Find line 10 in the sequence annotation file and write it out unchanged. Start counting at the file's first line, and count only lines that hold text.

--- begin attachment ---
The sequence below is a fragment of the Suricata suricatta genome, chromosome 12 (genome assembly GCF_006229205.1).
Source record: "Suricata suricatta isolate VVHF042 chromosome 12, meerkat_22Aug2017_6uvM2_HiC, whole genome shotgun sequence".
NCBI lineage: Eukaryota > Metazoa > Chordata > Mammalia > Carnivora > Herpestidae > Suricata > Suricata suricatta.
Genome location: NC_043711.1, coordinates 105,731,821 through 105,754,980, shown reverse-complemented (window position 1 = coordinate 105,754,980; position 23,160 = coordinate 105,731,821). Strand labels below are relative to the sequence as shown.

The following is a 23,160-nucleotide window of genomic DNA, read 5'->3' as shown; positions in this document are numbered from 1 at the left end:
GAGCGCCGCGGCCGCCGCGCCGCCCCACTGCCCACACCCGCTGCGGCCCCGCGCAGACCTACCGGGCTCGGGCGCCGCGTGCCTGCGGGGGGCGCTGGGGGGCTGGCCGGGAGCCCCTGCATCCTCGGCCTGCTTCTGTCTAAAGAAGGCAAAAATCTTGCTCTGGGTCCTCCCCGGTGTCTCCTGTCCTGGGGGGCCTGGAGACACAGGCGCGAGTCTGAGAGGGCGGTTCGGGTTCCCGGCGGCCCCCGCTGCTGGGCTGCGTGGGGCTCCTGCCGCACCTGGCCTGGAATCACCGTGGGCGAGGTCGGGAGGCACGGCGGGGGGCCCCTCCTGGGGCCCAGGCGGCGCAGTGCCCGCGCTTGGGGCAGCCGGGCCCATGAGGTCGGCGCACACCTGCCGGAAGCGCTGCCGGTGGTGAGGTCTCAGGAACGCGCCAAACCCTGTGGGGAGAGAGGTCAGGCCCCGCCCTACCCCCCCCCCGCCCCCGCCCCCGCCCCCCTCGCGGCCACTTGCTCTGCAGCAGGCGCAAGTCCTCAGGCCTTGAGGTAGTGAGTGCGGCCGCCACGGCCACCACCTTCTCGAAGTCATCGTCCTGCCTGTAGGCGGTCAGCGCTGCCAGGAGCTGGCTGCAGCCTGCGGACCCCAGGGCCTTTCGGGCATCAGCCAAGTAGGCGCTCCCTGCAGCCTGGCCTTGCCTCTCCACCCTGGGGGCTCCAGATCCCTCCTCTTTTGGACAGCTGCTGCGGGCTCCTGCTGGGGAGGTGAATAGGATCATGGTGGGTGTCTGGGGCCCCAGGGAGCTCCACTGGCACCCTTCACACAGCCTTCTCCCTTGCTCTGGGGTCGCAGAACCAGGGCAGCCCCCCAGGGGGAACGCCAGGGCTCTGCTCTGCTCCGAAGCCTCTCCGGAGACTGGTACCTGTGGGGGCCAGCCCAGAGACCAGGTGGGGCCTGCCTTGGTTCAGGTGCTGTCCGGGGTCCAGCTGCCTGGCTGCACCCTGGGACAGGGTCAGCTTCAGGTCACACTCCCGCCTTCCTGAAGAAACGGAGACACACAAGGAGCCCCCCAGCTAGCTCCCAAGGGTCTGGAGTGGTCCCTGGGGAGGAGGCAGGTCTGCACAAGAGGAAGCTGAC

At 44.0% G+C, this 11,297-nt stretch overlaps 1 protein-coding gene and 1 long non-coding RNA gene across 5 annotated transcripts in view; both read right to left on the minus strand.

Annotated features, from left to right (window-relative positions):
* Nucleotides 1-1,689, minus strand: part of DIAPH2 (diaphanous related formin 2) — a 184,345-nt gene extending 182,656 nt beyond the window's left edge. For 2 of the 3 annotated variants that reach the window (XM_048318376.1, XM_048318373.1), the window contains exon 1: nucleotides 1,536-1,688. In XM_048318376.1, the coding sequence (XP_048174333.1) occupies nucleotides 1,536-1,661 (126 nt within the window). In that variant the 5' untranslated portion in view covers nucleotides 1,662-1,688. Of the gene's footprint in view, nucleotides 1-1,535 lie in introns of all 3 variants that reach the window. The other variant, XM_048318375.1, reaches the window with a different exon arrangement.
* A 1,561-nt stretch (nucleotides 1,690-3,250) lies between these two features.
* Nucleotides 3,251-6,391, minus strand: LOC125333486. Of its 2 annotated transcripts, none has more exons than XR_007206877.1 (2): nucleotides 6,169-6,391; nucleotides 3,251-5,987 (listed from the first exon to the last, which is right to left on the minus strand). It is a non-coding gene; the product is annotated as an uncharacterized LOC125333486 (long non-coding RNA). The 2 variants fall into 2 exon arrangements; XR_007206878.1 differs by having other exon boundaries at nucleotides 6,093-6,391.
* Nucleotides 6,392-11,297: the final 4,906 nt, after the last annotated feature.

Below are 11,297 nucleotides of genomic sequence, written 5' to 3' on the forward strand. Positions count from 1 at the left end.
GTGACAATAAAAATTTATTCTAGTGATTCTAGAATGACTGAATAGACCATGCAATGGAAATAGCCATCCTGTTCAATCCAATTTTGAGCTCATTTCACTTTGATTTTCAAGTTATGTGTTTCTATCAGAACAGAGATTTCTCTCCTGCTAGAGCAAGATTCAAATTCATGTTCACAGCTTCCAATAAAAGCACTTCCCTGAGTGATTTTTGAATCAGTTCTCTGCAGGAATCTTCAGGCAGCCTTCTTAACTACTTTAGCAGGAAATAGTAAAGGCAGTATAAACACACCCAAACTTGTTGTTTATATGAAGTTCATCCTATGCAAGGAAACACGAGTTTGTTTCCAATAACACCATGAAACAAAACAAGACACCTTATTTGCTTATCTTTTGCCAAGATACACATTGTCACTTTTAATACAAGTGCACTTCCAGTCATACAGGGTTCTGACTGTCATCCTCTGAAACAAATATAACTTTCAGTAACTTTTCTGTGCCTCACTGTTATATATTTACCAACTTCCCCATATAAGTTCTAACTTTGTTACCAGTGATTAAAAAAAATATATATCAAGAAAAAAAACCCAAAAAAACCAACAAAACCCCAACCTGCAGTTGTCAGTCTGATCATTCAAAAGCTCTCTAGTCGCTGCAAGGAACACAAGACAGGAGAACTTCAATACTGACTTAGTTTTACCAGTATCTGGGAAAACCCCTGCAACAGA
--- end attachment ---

* A 1,561-nt stretch (nucleotides 1,690-3,250) lies between these two features.